Relief from stay or adequate protection. A creditor may request a "relief from the stay" that, if granted, allows the facility operator to enforce his lien rights to foreclose on the property. A request for relief from the stay is filed in the form of a motion with the court, requesting that the court "lift the stay."
Alternatively, a motion for adequate protection may be filed. Whether a secured creditor is entitled to adequate protection depends on whether he is oversecured or undersecured. An oversecured creditor has collateral worth more than the debt. An undersecured creditor has debt greater than the worth of the collateral. Adequate protection can come in the form of post-petition interest on its claim for an undersecured creditor and payment of principal and interest for an oversecured creditor.
When a secured creditor has interest in property to be used, sold or leased by the trustee or debtor, the court may prohibit or condition such use, sale or lease as is necessary to provide him adequate protection. Under 11 U.S.C. ß 363(o), the bankruptcy trustee or debtor-in-possession has the burden of proof on the issue of adequate protection, and the secured creditor who has asserted a lien on the property to be sold has the burden of proof on the validity, priority or extent of the lien.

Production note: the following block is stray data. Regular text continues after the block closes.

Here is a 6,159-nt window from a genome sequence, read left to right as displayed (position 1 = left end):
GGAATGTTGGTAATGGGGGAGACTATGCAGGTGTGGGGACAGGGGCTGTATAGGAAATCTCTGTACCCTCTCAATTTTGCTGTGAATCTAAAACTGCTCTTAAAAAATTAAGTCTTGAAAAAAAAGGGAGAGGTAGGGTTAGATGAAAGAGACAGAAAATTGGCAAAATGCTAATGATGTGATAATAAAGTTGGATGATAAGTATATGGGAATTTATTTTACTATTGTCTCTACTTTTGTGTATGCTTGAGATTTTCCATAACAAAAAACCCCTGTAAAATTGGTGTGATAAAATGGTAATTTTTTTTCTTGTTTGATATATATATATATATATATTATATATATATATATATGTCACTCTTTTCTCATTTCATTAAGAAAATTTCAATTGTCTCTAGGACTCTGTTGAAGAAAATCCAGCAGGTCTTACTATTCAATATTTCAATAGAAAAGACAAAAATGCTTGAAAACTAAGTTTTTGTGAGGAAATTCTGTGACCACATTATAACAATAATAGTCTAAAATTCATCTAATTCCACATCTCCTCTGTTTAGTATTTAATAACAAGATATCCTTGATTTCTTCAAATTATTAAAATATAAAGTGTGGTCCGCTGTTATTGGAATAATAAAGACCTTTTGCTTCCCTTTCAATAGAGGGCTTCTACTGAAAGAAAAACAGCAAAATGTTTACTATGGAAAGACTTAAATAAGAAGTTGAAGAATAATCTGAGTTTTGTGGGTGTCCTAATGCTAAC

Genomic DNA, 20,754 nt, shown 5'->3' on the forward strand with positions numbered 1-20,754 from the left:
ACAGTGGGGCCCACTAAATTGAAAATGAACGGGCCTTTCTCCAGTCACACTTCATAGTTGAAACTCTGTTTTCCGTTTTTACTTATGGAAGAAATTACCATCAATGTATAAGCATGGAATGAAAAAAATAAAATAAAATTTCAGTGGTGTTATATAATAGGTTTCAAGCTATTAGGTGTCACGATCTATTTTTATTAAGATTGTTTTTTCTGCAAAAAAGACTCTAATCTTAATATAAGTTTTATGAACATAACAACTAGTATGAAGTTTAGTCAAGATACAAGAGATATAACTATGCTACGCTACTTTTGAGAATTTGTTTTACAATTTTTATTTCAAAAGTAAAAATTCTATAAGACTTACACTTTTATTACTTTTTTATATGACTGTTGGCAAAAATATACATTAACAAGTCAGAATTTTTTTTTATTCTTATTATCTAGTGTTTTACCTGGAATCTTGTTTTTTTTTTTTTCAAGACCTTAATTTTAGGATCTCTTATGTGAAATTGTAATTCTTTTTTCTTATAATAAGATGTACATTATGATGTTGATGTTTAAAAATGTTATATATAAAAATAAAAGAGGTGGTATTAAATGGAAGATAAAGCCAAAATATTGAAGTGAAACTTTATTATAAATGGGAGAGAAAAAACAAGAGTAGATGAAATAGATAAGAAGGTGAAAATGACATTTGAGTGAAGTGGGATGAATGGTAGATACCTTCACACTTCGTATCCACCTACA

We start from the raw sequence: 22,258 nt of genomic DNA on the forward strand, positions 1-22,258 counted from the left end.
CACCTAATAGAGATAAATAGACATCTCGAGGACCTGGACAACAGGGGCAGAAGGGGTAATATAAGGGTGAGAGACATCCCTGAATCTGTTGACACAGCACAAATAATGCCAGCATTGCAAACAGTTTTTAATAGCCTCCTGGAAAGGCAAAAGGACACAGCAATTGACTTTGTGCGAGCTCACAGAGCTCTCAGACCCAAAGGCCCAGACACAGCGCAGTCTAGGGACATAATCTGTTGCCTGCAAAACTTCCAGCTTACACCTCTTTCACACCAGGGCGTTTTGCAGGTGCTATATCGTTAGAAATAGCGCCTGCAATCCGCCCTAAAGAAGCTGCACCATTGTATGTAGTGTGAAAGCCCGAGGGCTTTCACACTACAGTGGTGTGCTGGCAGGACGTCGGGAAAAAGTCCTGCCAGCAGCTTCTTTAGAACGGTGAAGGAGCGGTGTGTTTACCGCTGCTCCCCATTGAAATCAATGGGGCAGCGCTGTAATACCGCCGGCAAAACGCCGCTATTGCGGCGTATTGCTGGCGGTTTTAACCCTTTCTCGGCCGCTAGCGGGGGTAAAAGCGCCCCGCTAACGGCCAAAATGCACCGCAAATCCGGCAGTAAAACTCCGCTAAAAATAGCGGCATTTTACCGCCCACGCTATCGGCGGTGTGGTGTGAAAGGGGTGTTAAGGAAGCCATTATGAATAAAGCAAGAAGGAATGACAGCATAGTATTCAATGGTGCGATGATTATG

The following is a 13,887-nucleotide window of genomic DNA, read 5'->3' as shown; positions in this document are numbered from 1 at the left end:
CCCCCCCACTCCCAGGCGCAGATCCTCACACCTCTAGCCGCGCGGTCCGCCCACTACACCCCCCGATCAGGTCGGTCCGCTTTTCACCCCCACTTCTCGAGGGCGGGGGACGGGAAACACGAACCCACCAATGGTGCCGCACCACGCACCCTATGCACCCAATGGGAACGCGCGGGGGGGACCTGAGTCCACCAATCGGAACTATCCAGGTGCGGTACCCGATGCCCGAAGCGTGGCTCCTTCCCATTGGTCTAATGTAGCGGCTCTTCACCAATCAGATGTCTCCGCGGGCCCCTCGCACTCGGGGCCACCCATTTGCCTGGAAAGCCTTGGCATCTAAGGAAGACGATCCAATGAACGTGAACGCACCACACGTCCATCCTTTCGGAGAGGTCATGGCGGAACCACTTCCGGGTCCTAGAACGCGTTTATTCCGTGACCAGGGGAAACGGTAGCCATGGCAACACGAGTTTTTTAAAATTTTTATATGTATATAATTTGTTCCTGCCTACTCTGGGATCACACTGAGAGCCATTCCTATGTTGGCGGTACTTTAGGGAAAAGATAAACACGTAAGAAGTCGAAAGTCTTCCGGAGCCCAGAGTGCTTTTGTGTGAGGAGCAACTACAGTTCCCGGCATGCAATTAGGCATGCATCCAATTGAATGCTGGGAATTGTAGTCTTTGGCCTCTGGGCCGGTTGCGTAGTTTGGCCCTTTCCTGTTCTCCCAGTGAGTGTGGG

Apply for administrative costs. In a Chapter 11 or 13, the storage owner can request the trustee or debtor pay the costs to maintain the property in the storage facility. The bankruptcy court can make the determination that certain costs are required to proceed with the bankruptcy, and the maintenance of the debtor's property in the storage facility could be considered such a cost.
Turnover. Certain creditors may be required to "turn over" property of the debtor to the bankruptcy trustee. This allows the bankruptcy court to collect the assets of the debtor to distribute to all of the creditors. If the bankruptcy court requires the storage facility turn over the stored property to the trustee, the facility will receive a notice of the request in the form of a motion for turnover, which will require the facility's response. However, turnover may not be required by the court unless the debtor can provide sufficient collateral to the creditor to ensure its claim is protected. The bankruptcy court will not require a secured creditor to give up its possessory interest if by doing so it will lose its security rights.